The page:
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A coalition of progressive economic groups are demanding increased accountability in the state's business subsidy programs to remedy a tax incentive system they say is highly flawed and failing to yield results. According to the Alliance for a Greater New York, New York spends $7 billion on economic development projects every year, with many failing to create jobs or set job creation goals.

ALIGN released a report late last year that focused on Industrial Development Agencies, which provide financial incentives, such as tax exemptions, to businesses to facilitate job growth. According to the study, one-third of IDAs assessed failed to create job promise, job growth or replace lost jobs. The coalition is advocating for legislation sponsored by Assemblyman Sean Ryan, they say would remedy some of the flaws surrounding the state's economic development programs.

"We're talking about sensible economic development, we're making these public investments in private corporations and if that's the name of the game today, we're doing a really bad job of it," said Ryan, D-Buffalo. "The IDAs don't work — if they were venture capitalist firms they would've went out of business years ago because they don't deliver what they promise and they squander money."

The proposed legislation would require development projects to set job creation, quality and local hiring goals prior to receiving a subsidy and provide a "money back guarantee" on publicly subsidized projects that fail to meet those goals. The Just and Open Business Subsidies Act (A.08203) would also create a public website to track project performance and increase the involvement of the public and local taxing jurisdiction in the decision making process.

Proponents of reforming the IDA system have also criticized some projects for not only failing to create jobs, but for actually eliminating jobs. For example, after receiving $800 million in tax breaks, IBM cut nearly 4,000 positions, according to ALIGN. Skeptics also take issue with aiding corporations while school districts are forced to cut services, and property taxes continue to burden households.

However, Brian McMahon, executive director of the New York State Economic Development Corporation — an organization representing IDA leadership and economic development professionals — called the report released by ALIGN a "data dump not worth the paper it was printed on" and said it failed to analyze and examine factors facing IDA reporting and job creation.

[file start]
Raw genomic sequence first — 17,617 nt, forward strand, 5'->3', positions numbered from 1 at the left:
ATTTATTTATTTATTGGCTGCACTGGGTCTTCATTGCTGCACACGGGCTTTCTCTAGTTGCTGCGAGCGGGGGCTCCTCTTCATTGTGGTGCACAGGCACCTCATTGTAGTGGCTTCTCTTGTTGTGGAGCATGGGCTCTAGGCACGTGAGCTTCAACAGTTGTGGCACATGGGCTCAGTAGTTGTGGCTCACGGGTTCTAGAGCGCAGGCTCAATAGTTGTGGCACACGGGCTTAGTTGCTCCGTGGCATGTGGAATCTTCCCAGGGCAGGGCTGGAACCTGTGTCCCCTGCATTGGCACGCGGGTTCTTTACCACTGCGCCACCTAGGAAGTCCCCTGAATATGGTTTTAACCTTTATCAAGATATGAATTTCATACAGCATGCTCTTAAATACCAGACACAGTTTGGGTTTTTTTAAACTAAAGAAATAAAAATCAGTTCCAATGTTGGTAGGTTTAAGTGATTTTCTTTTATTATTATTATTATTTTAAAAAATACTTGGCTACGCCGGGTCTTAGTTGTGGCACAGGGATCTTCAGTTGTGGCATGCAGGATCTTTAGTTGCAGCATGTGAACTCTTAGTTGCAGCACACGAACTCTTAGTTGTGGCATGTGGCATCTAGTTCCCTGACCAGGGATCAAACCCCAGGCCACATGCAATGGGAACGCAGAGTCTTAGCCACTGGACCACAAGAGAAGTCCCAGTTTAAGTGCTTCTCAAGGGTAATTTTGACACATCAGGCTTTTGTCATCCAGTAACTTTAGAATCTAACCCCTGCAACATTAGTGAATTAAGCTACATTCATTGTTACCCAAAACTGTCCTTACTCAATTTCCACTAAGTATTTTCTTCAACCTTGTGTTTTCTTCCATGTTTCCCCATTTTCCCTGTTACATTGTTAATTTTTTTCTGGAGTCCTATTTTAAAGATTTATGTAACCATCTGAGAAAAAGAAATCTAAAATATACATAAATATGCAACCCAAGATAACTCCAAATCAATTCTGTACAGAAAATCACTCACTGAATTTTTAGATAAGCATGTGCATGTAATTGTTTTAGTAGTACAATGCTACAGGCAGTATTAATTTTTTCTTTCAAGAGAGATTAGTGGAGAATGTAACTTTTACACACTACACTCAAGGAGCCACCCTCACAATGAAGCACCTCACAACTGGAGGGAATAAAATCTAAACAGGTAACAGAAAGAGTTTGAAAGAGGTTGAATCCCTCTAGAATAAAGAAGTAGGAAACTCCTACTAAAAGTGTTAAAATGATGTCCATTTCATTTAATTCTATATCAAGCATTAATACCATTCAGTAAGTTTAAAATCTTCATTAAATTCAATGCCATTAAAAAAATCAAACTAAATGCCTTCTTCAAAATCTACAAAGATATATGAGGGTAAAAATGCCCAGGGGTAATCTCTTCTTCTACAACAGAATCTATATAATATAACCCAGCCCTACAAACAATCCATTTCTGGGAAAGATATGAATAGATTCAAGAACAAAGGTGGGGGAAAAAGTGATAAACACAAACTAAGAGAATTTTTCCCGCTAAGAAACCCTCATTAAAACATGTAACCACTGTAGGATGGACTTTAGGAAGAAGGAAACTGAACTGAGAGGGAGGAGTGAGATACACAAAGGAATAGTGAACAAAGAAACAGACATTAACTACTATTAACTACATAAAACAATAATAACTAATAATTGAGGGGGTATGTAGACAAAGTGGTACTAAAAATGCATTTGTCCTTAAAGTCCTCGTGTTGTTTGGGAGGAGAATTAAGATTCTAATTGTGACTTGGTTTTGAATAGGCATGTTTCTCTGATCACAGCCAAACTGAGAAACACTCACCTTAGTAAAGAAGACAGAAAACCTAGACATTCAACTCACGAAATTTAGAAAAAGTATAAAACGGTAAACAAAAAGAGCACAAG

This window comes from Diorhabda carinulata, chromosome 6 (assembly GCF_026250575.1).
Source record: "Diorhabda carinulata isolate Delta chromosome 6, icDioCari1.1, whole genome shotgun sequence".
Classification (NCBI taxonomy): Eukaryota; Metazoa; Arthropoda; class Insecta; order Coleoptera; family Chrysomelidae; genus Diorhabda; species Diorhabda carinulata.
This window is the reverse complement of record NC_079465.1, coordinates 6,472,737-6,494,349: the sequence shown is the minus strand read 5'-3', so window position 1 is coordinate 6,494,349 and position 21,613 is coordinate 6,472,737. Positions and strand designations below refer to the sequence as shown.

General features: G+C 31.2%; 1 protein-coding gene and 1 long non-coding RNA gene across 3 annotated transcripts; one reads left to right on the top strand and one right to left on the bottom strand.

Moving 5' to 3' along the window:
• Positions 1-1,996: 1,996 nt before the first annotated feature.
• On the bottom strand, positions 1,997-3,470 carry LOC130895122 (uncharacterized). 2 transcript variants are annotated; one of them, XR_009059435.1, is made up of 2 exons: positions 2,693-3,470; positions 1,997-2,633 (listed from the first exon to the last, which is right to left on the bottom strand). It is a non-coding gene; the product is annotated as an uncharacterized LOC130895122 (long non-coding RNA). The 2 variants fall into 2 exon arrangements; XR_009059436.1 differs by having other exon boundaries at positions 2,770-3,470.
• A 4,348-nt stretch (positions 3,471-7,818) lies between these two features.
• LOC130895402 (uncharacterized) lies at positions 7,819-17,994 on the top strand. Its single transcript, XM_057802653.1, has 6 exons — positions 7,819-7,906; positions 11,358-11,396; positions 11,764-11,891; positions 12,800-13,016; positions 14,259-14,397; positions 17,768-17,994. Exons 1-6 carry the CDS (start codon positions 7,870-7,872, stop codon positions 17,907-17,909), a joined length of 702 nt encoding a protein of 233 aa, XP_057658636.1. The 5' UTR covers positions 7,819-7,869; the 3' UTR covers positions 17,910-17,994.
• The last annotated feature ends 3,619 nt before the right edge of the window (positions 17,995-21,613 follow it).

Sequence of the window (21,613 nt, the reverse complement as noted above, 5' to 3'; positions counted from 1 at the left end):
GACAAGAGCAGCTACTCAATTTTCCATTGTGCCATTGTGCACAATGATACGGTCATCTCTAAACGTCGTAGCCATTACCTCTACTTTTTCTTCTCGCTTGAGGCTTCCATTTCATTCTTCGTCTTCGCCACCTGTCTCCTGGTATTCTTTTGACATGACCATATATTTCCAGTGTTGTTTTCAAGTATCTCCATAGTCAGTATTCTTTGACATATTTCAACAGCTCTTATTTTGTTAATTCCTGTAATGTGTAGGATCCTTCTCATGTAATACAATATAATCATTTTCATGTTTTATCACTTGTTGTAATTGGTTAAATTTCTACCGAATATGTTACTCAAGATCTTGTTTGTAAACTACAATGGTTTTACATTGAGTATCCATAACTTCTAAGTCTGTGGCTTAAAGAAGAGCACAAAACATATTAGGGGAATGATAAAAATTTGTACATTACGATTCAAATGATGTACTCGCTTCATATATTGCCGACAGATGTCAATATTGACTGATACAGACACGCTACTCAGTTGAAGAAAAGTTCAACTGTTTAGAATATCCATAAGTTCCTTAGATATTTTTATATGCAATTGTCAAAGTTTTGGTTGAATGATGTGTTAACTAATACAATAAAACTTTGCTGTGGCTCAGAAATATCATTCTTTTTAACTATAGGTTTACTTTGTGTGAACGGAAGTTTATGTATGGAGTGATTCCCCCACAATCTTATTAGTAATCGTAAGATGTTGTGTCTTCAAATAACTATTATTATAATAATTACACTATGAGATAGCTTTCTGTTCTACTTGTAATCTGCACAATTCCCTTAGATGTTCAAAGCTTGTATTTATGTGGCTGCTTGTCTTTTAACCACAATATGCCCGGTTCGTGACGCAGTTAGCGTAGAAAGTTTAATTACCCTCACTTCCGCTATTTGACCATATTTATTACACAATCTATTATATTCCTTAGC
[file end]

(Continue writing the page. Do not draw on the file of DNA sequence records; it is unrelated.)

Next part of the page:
"The way the [Authority Budget Office] requires the reporting to occur is it requires them to report all jobs for the particular business in the last financing and report zero for all prior phases of financing," McMahon said.

"The ABO and the Comptroller's Office are well aware of the reporting problems that exist, we've had discussions with them and we hope they'll make changes so that reporting can be done more accurately. We want the information to be transparent, understood and reported in a fair manner and that's not happening now."

McMahon added some projects might not create jobs, but may prevent job loss by allowing a struggling business to maintain positions or keep its doors open. He disputed the JOBS Act, saying the legislation would make it impossible to have any type of incentive-based economic development projects in New York. According to him, claw backs should be done on a case-by-case basis, allowing IDAs to address all factors which may be affecting a project's success.

Director of the Authority Budget Office David Kidera agreed IDAs should be allowed to use discretion when determining whether the recapture of funds is necessary. However, he said inaccurate job creation data is due to the inability of some IDAs to gather the information required of them by law.

According to Kidera, IDAs are required to report information on a project-by-project basis, but some misrepresent themselves by filing incorrectly saying, "In many cases those IDAs do not break down by project how many jobs are being created as a result of that project approval. They tend to lump all job numbers for the second phase of the project into the original phase of the project," Kidera said. "When you have multiple projects at the same site it becomes very difficult for them — or they are unwilling — to make the effort to break down the job numbers by each of those projects."

Kidera said several aspects of the JOBS Act are already addressed in law, but statutory action requiring the approval of local taxing jurisdictions and the community before awarding tax breaks may still be necessary. He added, the ABO is working with the Comptroller's Office to clarify the reporting required by IDAs.

Nonetheless, supporters of the legislation say it will provide common sense reform and allow the public to ensure they are seeing results from the investments.

"We believe that there's another way, in fact, that there's a better way to have a vibrant thriving economy and a good place to start is to improve the efficiency and effectiveness of New York state's corporate subsidy programs," Political Director of ALIGN, Tomás Garduño, said.


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